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The image illustrates lesser-known signs of breast cancer that should be checked out ASAP.

January 13, 2017

What can you learn from a carton of lemons? A lot, it turns out. A viral photo of the citrus fruit is helping to spread the word that lumps aren't the only breast cancer symptom women need to know about.

Earlier this week, breast cancer survivor Erin Smith Chieze posted the image on her Facebook page, in response to all the heart emojis that were popping up in her feed. The emojis are part of a social media trend meant to raise awareness about breast cancer. But Chieze wanted to share something that might actually help someone with the disease.

She chose a graphic that uses a dozen lemons to illustrate 12 different symptoms that shouldn't be ignored, including lesser-known signs of cancer, such as dimpling and a retracted nipple. In the caption, Chieze explained that the graphic is very similar to one that saved her life.

"Someone once posted a picture on Facebook of what breast cancer can look like. Not feel, but look like," she wrote. Then, in December of 2015, Chieze noticed an indentation on her breast that resembled what she had seen in that image. She checked for a lump, and felt nothing; but went to get checked out by a doctor. Five days later, Chieze was diagnosed with cancer. The next month, she learned she had stage 4. "I knew all about self exams, but a picture of what to look for keyed me into knowing I had a terminal disease," she wrote in her post, which has since been shared more than 33,000 times.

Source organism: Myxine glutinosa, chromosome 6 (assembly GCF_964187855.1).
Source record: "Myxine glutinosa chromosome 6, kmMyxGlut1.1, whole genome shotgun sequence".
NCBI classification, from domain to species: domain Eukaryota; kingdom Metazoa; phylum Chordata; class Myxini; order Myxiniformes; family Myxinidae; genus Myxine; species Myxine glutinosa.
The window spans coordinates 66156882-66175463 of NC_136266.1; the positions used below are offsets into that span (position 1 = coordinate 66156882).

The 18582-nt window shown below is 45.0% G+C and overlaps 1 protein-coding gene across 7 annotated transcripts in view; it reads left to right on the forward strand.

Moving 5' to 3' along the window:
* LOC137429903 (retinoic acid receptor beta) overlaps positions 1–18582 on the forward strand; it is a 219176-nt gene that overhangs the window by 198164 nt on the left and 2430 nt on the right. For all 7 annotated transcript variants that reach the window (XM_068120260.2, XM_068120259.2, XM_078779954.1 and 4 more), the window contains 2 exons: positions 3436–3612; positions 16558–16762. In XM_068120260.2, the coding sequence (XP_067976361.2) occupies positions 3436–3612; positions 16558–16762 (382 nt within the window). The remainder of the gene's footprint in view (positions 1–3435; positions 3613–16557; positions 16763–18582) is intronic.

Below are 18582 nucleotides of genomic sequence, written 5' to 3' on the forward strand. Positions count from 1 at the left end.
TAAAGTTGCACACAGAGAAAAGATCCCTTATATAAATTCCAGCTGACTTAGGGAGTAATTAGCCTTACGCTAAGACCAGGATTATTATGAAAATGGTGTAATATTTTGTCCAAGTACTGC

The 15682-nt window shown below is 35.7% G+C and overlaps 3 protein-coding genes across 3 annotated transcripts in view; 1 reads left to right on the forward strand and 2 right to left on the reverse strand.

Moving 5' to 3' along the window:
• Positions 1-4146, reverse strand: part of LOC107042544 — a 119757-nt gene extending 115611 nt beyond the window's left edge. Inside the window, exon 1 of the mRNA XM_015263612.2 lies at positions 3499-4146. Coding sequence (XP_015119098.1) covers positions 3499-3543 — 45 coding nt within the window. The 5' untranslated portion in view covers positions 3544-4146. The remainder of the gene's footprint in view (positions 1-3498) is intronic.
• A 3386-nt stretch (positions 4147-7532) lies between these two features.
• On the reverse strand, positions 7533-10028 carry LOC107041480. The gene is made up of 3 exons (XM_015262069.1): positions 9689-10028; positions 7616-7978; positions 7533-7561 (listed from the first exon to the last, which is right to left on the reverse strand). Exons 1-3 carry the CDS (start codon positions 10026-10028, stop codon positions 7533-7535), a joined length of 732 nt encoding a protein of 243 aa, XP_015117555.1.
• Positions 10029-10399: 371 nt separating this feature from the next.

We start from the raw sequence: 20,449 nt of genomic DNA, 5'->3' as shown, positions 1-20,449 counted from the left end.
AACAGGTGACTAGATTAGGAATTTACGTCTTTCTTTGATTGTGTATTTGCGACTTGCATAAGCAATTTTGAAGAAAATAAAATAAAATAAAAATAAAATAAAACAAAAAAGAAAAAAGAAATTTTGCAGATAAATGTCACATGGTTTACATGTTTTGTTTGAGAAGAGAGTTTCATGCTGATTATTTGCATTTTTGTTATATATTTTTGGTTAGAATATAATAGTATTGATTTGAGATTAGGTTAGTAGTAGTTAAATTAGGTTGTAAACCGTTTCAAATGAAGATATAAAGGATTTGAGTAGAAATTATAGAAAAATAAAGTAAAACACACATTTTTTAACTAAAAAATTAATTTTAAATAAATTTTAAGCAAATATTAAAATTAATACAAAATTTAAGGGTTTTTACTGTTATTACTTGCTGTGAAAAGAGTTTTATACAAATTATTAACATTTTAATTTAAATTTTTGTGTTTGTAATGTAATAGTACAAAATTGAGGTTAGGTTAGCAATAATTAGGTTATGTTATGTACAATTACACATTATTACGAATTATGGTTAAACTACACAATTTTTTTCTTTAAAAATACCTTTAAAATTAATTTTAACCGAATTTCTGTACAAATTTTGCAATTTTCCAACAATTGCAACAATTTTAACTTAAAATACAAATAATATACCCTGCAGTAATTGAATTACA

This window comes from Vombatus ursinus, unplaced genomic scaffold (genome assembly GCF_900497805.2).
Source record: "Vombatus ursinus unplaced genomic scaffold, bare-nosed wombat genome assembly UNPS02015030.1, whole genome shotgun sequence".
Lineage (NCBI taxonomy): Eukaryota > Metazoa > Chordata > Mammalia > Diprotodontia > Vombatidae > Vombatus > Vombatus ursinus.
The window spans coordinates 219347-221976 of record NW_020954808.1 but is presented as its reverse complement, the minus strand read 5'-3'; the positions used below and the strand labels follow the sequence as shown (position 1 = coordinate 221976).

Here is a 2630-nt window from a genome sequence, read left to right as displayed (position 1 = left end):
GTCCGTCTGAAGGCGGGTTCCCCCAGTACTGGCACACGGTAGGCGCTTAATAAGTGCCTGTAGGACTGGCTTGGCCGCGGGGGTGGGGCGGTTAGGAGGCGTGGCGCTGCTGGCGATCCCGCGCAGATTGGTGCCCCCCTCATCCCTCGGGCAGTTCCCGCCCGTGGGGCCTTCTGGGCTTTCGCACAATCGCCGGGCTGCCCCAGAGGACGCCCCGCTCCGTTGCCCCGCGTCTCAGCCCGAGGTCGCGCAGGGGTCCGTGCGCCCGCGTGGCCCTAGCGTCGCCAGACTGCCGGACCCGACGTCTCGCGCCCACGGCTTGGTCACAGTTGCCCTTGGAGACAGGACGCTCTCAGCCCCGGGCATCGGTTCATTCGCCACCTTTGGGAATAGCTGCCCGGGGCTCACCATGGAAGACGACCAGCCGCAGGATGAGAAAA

In the past few days, I have received quite a few private messages about a "game" going around where you post a heart,...

Posted by Erin Smith Chieze on Tuesday, January 10, 2017

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The graphic is part of a grassroots campaign called #KnowYourLemons, launched by the charity Worldwide Breast Cancer. And according to Marisa C. Weiss, MD, director of breast radiation oncology at the Lankenau Medical Center in Wynnewood, Pennsylvania, it accurately represents a "range of presentations for breast cancer."

You should alert your doctor if you notice any of the symptoms shown, says Dr. Weiss, who is also the chief medical officer and founder of Breastcancer.org. Those changes include a new shape or size on one side; sores; redness or heat; unusual or new nipple discharge; a nipple that indents or seems to turn inward; an indentation in the skin; dimpling anywhere on your breast; a change in skin texture; a growing vein; and of course, a thick mass, a bump, or a hard, hidden lump.

But it's important to remember that many tumors cannot be felt or seen, Dr. Weiss adds. "Most breast cancers are detected through mammography with a range of findings," she explained in an email, such as an area of "architectural distortion," or a cluster of tiny calcifications. "Many of these mammo findings are not in fact palpable or visible from the outside. That is, most of them are not represented by the lemons."

So in addition to checking your breasts for any changes on a regular basis, be sure to talk to you doc about when and how often you should get a mammogram as well.